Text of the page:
Three years have passed and Pinkerton has not returned. While the servant, Suzuki, prays to Buddha that Madama Butterfly’s tears will stop soon, Madama Butterfly is listening to her. When Suzuki finishes Butterfly tells her that the Japanese gods are worthless – only the Christian god will bring Pinkerton home. Suzuki explains to Madama Butterfly that the little money they have left will not last much longer. (In one of the opera’s most famous arias “Un bel di, vedremo”) Madama Butterfly tells her to have faith—Pinkerton will return because he had arranged the American Consul to provide rent money, mosquito netting, and locks to keep out family and intruders.
Pinkerton told her that he will one day return with roses in hand when robins build their nests. Upon hearing this, Suzuki weeps. Sharpless arrives moments later with a letter for Madama Butterfly. It is from Pinkerton. Before he can read the letter, she asks questions as to his health and when he might return. Madama Butterfly is overjoyed when Sharpless explains that Pinkerton is in good health. She tells him that Pinkerton once told her he would return when the robins build their nests. She asks if the robins have built their nests in America yet, because they have built their nests three times in Japan since he left. She also tells him that Goro has brought many suitors to her for marriage, but she has refused each one including the most recent—a wealthy prince. As Sharpless mentions the idea that Pinkerton may not return, she brings out her son, Dolore.
She tells him that once Pinkerton learns of his son, he will surely return. If he does not, she would rather die. Saddened and moved by her devotion, Sharpless is unable to reveal the contents of Pinkerton’s letter to her. In it, Pinkerton states he is not returning to Japan. After Sharpless leaves, a cannon report is heard in the distance. Madama Butterfly rushes to the window with her binoculars and sees Pinkerton’s ship enter the harbor. Full of excitement, she instructs Suzuki and her son to fill the house with flowers.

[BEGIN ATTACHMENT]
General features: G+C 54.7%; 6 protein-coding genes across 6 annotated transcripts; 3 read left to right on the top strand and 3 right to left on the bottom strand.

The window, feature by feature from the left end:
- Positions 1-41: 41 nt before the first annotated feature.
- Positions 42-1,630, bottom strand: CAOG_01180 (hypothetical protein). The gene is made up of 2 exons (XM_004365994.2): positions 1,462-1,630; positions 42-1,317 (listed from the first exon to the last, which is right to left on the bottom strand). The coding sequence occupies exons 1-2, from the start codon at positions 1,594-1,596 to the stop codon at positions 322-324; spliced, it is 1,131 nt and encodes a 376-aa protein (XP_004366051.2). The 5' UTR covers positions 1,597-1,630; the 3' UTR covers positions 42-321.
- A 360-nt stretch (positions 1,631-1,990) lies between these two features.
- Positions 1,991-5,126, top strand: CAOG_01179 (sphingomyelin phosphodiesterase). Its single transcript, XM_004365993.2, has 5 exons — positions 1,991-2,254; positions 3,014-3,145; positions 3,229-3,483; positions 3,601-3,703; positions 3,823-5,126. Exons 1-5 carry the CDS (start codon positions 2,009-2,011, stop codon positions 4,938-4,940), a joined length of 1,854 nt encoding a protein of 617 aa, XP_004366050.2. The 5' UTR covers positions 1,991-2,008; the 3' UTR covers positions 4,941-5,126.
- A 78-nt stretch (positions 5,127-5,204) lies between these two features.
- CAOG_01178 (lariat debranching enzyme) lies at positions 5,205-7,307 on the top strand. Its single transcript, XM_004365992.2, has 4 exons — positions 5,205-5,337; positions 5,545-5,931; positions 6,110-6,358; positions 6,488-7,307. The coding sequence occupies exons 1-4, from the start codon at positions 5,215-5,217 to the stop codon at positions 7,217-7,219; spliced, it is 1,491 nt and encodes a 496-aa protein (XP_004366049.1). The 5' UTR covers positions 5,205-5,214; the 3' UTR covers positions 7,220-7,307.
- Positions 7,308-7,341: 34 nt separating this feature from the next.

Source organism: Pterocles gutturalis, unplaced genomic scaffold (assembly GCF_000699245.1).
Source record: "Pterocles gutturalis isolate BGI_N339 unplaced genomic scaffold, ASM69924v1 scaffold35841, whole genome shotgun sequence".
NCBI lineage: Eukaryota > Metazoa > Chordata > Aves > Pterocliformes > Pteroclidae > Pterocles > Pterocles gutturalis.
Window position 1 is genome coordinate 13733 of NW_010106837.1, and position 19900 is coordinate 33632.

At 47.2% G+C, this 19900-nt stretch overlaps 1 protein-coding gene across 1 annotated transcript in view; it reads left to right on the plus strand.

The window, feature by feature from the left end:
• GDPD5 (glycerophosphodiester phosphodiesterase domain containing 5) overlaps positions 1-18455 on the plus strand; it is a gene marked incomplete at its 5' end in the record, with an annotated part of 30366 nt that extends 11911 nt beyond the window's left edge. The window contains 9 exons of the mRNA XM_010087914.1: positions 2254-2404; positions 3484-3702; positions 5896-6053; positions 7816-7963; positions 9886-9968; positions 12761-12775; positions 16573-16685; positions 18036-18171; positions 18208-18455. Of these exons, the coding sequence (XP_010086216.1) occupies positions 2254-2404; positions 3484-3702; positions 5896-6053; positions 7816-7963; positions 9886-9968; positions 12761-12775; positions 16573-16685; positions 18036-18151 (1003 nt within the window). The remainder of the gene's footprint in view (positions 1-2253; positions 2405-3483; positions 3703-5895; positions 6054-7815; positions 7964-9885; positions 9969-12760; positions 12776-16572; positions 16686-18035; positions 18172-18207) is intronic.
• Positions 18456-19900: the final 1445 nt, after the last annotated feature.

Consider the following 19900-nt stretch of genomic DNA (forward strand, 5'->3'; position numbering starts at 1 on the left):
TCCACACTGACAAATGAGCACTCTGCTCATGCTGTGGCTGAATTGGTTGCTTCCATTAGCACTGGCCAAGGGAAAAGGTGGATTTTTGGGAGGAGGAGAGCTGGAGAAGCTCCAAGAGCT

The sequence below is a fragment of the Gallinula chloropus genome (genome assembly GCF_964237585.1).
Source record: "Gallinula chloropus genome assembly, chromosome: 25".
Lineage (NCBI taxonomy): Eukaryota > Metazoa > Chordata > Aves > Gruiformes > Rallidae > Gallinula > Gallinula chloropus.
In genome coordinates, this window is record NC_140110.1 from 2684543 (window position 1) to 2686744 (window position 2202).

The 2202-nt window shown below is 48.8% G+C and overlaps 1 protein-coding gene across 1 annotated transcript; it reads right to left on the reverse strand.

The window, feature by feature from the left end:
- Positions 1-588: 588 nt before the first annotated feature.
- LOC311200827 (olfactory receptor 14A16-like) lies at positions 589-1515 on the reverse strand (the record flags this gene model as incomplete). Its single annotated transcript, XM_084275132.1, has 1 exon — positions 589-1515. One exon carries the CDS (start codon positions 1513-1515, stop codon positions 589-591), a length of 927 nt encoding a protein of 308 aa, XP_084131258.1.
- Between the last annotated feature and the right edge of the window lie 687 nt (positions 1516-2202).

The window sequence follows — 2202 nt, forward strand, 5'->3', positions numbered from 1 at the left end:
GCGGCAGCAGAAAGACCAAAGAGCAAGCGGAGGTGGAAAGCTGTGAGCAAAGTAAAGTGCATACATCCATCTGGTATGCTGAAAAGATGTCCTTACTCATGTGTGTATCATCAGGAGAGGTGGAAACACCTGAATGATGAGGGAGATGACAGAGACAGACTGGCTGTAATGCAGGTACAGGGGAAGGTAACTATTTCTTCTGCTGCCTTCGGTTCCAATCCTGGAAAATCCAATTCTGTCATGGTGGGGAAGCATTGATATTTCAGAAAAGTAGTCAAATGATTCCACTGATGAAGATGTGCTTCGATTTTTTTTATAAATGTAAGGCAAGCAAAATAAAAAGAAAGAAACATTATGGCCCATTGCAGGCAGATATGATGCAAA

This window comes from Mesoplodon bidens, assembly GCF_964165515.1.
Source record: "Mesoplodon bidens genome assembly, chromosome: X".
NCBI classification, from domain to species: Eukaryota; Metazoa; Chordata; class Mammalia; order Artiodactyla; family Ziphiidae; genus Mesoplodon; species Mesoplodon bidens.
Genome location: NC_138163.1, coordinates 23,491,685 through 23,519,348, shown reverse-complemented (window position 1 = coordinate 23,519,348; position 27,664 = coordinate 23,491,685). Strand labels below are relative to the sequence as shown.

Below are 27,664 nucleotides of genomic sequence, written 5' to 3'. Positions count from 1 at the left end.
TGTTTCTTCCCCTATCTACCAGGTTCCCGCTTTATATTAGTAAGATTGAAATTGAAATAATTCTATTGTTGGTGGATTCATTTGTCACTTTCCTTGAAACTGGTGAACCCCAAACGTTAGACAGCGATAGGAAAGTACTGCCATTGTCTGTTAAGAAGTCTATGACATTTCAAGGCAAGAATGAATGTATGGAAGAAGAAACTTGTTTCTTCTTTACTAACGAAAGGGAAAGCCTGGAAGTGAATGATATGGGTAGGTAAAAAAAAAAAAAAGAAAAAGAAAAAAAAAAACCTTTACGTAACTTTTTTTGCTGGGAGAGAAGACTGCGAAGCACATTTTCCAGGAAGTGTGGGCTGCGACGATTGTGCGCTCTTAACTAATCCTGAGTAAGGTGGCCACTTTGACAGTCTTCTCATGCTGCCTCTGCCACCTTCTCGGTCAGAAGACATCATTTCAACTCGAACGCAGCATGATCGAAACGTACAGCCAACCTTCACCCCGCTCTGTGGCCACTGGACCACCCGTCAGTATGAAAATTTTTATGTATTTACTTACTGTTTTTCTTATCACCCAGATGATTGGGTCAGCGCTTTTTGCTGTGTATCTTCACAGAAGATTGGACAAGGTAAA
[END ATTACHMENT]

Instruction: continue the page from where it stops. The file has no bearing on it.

The following morning, Suzuki, having slept all night, enters the room with Dolore to find that Madama Butterfly has been awaiting Pinkerton’s return and hasn’t slept at all. She persuades Madama Butterfly to get some sleep. Reluctantly, Madama Butterfly agrees and takes her son into the bedroom while humming along the way. Not long after, Sharpless and Pinkerton knock on the front door. Pinkerton tells Suzuki not to wake Madama Butterfly. He asks her how Madama Butterfly knew he has returned, and she explains to him how for the last three years Madama Butterfly studied every single ship that came into the harbor and recognized his ship when it appeared the previous evening. Sharpless reminds Pinkerton that he once warned him of this impending disaster. A minute later, Suzuki sees another woman waiting outside in the garden. Her name is Kate, Pinkerton’s American wife. Suzuki falls to the floor in despair. Full of shame and remorse, Pinkerton cowardly leaves the house.
Sharpless tells Suzuki that though they can do nothing for Madama Butterfly, Kate wants to adopt Dolore as her own son and take care of him in America. Suzuki and Sharpless go outside to talk with Kate. Kate asks her to encourage Madama Butterfly to give up her son. When Madama Butterfly awakes, she calls out to Suzuki. Suzuki rushes into the house crying, and Madama Butterfly asks her what is wrong. When Madama Butterfly sees Kate and Sharpless standing outside in the garden, she softly asks Suzuki if Pinkerton is alive. Suzuki answers yes. Madama Butterfly knows immediately what is going on. She knows that Pinkerton has returned with his American wife and she must give up her son. Kate and Sharpless enter the house and Kate asks for Madama Butterfly’s forgiveness. Madama Butterfly tells her the only way she will give up her son is if Pinkerton comes to the house and asks for him in person. She sends them away and tells them to return in half-an-hour. She tells Suzuki to draw all the curtains as there is too much light in the house and orders her into the other room. Madama Butterfly bows before the Buddha statue and takes the dagger her father used to commit suicide and reads its inscription. “Who cannot live with honor must die with honor.” As she raises the dagger, her son enters the room. She tells him how much she loves him before sending him outside to play. Once he leaves, she plunges the dagger into her heart. As she lies lifelessly on the floor, Pinkerton arrives calling out her name.